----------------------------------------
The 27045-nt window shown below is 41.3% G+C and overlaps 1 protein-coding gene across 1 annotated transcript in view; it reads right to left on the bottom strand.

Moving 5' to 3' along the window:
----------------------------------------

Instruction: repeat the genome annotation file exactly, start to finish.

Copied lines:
The 27045-nt window shown below is 41.3% G+C and overlaps 1 protein-coding gene across 1 annotated transcript in view; it reads right to left on the bottom strand.

Moving 5' to 3' along the window: